U.S., Russia Debate Tactical Nuclear Arms
Boese, Wade, Arms Control Today
Washington and Moscow sparred aver each other's tactical nuclear weapons following an Oct. 5-6 visit to Russia by a senior Department of State official, who also rebuked Russia for not withdrawing its armed forces from two of its neighbors.
Speaking to reporters in Moscow, Assistant secretary of State for Arms Control Stephen Rademaker indicated that the United States had questions about Russia's fulfillment of October 1991 pledges regarding its tactical nuclear weapons, which arc warheads designed for use on the battlefield rather than the more powerful kinds deployed on long-range missiles and bombers.
Specifically, then-Soviet President Mikhail Gorbachev promised Moscow would dismantle its nuclear warheads for tactical missiles, mines, and artillery munitions. Gorbachev also pledged to store in central locations nuclear warheads removed from air defense missiles, surface ships, multipurpose submarines, and land-based naval aircraft. The Soviet president volunteered these steps in response to similar unilateral moves announced by President George H. W. Bush days earlier. Together, the commitments are known as the Presidential Nuclear Initiatives (PNIs). (see/lCV; October 1991.)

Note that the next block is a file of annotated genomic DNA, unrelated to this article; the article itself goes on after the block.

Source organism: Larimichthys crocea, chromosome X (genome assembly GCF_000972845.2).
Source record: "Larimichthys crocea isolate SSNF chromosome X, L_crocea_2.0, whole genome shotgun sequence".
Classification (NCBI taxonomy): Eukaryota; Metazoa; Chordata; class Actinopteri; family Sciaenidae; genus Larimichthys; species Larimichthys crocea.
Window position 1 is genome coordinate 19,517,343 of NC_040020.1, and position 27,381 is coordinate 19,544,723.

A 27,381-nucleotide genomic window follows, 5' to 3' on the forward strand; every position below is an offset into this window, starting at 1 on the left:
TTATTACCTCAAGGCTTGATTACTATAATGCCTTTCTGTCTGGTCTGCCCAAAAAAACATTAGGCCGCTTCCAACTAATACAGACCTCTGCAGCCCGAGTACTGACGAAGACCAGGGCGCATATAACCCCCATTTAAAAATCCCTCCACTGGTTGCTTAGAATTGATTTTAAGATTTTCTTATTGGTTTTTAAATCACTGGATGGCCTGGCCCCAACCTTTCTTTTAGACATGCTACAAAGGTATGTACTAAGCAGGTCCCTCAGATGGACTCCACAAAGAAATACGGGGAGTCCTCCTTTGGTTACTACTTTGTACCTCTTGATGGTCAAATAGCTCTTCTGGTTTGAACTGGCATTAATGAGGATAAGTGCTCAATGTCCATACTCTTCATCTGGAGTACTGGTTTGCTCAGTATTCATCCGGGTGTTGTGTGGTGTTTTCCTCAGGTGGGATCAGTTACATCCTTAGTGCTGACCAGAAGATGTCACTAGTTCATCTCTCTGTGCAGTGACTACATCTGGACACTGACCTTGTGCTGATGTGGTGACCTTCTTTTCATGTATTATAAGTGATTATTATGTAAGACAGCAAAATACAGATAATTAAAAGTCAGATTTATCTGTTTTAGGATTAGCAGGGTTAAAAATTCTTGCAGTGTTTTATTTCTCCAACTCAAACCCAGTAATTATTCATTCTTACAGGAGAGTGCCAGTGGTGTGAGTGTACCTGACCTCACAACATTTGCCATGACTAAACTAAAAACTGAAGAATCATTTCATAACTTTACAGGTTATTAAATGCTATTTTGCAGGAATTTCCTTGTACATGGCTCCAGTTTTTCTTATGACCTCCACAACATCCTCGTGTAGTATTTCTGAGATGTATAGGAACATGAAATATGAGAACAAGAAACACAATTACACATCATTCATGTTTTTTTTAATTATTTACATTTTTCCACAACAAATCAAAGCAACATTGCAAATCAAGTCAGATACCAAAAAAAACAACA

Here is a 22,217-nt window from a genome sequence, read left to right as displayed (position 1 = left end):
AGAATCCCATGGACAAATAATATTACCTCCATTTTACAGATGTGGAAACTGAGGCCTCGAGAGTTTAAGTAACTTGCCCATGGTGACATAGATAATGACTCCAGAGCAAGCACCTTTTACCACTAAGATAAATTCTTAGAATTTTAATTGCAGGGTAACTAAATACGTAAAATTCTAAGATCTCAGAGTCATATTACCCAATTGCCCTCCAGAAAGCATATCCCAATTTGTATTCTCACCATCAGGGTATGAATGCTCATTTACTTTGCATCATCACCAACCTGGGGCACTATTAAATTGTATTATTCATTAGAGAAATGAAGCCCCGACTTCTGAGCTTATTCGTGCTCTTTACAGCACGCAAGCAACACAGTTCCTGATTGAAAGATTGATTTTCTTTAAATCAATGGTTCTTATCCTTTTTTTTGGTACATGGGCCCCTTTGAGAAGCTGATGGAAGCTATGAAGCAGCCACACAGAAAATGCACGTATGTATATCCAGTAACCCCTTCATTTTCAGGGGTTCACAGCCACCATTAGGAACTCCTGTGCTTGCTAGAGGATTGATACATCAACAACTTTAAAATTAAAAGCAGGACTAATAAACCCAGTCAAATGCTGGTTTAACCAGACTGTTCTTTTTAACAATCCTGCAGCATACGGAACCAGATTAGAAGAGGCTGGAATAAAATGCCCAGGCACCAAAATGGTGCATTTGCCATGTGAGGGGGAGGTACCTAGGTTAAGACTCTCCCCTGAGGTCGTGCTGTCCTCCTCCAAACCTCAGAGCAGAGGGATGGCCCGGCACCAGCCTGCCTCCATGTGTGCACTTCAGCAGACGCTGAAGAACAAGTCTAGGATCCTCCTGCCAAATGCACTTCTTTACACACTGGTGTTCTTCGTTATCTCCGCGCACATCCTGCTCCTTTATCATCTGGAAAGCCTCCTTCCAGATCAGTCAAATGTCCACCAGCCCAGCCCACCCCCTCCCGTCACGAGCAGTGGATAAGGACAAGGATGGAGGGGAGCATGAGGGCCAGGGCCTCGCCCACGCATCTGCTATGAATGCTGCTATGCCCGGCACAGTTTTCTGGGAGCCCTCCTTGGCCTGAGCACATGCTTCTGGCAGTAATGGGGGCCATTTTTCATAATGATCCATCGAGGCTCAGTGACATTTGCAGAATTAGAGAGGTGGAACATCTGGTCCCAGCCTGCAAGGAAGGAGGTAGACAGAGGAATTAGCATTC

The Russian Defense and Foreign Ministries offered their assessments Oct. 7 on how well Gorbachev's goals had been achieved. The Defense Ministry claimed that "|t|hc Russian side has fulfilled these obligations by dismantling nuclear warheads from ground-based tactical missiles and removing tactical nuclear weapons from surface ships and submarines." For its part, the Foreign Ministry stated, "Russia has practically carried out in full all of the [tactical nuclear-weapon] reduction initiatives that had been put forward." It added, "All those weapons, unlike the situation with the United States, are located solely within our national territory."
'!"he 26-member NATO alliance stations nearly 500 U.S. nuclear gravity bombs in Belgium, Germany, Italy, the Netherlands, Turkey, and the United Kingdom. NATO asserts its nuclear weapons holdings, which peaked at more than 7,000 warheads, are "an essential political and military link" for alliance members.
The State Department released a statement Oct. …